Soccer star Megan Rapinoe is here for San Francisco 49er Colin Kaepernick.
Going into a game with the Chicago Red Stars on Sunday, Rapinoe — a midfielder for U.S. soccer international and Seattle Reign — took a knee rather than standing for the national anthem. As she told American Soccer Now in a post-game interview, the move was "very intentional."
"It was a little nod to Kaepernick and everything that he's standing for right now," Rapinoe continued. "I think it's actually pretty disgusting the way he was treated and the way that a lot of the media has covered it and made it about something that it absolutely isn't. We need to have a more thoughtful, two-sided conversation about racial issues in this country."
Kaepernick has come under fire in recent days for his refusal to stand for the "Star-Spangled Banner" during a preseason game on Aug. 26. It wasn't the first time the quarterback has done so, but it turned out to be the most high-profile instance. After the game, Kaerpernick told NFL.com he was protesting police brutality.
"I am not going to stand up to show pride in a flag for a country that oppresses black people and people of color," he said. "To me, this is bigger than football and it would be selfish on my part to look the other way."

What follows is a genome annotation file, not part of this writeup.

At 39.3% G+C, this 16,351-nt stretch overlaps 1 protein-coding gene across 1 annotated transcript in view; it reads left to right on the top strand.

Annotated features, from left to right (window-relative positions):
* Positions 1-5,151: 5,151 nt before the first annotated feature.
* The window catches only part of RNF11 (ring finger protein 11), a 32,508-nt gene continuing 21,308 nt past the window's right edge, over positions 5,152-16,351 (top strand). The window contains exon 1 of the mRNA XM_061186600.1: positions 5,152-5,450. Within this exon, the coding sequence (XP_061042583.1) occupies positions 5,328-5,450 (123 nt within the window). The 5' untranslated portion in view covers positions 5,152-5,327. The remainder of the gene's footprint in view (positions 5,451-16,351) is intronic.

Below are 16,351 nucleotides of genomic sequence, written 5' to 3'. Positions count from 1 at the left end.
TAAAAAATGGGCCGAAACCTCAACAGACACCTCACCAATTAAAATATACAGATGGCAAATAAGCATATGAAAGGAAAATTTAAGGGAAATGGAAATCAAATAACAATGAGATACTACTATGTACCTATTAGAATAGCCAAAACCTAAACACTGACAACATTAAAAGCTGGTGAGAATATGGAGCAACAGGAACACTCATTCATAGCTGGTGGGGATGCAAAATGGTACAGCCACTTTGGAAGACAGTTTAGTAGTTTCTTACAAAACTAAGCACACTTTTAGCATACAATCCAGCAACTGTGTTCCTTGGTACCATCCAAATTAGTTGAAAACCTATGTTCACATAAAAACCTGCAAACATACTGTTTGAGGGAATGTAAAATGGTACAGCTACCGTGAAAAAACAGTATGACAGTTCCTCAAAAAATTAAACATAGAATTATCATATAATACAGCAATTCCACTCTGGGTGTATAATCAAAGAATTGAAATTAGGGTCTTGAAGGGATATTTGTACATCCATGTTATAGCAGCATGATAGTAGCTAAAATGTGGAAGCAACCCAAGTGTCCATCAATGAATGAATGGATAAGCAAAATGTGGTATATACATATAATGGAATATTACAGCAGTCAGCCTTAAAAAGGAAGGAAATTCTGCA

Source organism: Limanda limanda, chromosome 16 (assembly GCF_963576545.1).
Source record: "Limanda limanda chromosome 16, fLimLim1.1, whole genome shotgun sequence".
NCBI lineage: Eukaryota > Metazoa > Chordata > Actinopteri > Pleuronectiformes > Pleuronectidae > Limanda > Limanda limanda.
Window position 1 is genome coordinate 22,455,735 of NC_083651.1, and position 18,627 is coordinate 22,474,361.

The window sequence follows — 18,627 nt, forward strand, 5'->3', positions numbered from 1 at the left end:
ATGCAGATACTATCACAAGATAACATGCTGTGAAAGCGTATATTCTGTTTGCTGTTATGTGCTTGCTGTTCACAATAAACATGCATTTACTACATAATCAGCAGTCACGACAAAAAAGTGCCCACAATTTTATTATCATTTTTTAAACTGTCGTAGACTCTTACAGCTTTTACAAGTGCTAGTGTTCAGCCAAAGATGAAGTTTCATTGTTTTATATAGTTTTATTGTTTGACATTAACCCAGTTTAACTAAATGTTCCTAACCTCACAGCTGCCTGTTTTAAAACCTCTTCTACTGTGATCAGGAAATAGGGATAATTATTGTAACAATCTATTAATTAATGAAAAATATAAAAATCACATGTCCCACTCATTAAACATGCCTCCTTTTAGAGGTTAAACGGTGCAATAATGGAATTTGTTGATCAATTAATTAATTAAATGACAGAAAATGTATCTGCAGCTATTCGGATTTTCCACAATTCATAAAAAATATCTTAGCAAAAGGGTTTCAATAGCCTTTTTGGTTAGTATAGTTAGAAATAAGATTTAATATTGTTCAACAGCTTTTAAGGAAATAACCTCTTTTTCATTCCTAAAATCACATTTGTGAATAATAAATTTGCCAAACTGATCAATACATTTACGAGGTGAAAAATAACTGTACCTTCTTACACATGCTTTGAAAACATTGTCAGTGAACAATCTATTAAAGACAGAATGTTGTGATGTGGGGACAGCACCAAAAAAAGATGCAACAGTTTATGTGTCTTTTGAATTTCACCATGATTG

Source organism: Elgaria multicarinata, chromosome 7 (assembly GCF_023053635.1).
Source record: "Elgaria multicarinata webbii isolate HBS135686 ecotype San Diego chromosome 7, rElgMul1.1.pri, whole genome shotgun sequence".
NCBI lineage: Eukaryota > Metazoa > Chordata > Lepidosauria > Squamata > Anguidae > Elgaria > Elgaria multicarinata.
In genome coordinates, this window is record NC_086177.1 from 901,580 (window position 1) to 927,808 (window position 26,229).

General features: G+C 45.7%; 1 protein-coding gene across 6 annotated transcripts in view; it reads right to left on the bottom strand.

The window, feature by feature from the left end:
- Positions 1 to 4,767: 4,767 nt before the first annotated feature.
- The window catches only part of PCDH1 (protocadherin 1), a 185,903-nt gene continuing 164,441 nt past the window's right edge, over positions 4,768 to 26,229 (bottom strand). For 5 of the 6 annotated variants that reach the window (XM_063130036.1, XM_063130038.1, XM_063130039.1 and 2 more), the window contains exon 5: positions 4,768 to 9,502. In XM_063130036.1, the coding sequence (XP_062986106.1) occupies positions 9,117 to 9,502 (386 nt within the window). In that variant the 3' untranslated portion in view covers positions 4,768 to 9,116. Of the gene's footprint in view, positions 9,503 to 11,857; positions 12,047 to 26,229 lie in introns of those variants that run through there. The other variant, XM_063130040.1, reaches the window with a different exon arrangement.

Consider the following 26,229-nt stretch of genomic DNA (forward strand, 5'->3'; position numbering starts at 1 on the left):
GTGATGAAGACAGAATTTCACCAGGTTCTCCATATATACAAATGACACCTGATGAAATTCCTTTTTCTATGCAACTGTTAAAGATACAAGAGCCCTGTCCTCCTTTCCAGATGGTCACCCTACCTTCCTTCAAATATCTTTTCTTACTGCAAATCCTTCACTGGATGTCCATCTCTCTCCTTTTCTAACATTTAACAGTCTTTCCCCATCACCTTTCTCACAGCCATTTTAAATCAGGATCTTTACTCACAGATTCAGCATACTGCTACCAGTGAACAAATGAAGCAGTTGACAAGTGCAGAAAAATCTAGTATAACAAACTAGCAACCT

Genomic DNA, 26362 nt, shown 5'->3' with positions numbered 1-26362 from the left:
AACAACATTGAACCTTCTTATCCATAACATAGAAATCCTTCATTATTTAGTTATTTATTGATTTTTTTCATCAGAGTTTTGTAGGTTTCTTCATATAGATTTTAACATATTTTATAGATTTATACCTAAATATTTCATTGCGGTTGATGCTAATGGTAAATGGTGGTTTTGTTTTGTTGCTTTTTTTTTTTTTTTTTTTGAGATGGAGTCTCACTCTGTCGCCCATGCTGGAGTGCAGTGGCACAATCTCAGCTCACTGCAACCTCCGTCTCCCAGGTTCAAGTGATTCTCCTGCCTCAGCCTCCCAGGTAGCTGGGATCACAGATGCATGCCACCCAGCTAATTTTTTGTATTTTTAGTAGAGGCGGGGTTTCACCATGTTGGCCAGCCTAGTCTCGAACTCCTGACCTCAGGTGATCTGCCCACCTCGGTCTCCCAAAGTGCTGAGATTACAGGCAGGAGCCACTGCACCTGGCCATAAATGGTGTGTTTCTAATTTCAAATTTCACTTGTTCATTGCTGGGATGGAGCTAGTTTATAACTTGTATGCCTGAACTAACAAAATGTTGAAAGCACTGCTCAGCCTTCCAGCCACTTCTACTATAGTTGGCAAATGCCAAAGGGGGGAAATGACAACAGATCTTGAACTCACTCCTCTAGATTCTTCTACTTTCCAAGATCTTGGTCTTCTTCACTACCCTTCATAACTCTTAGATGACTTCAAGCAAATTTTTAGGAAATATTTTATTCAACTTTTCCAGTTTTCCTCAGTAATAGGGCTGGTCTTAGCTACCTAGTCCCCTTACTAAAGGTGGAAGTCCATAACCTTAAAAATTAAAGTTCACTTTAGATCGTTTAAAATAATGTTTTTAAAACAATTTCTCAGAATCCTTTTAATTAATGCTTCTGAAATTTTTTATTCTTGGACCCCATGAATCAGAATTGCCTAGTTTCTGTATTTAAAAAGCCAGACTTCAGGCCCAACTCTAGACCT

While criticism of Kaepernick has been strong, many have defended his right to speak freely and protest peacefully — fans have voiced their support on Twitter, and celebrities have done their best to shut down the controversy. Even President Barack Obama has weighed in, saying that — as far as he could tell — Kaepernick is "exercising his constitutional right."
The 49er is far from the first athlete to take a sports game as an opportunity for quiet protest. In 1996, NBA star Mahmoud Abdul-Rauf declined to stand for the national anthem. He saw the American flag as "a symbol of oppression, of tyranny." More recently, a WNBA team — the Minnesota Lynx — wore shirts displaying their support of the Black Lives Matter movement in the wake of tandem police shootings of two black men, Philando Castile and Alton Sterling. Several other WNBA teams were fined when their players donned similar warm-up jerseys.
In sitting out the national anthem, Rapinoe hoped to further the conversation Kaepernick started. As she told American Soccer Now, she understands where the quarterback is coming from.
"Being a gay American, I know what it means to look at the flag and not have it protect all of your liberties," Rapinoe said. "It was something small that I could do and something that I plan to keep doing in the future and hopefully spark some meaningful conversation around it."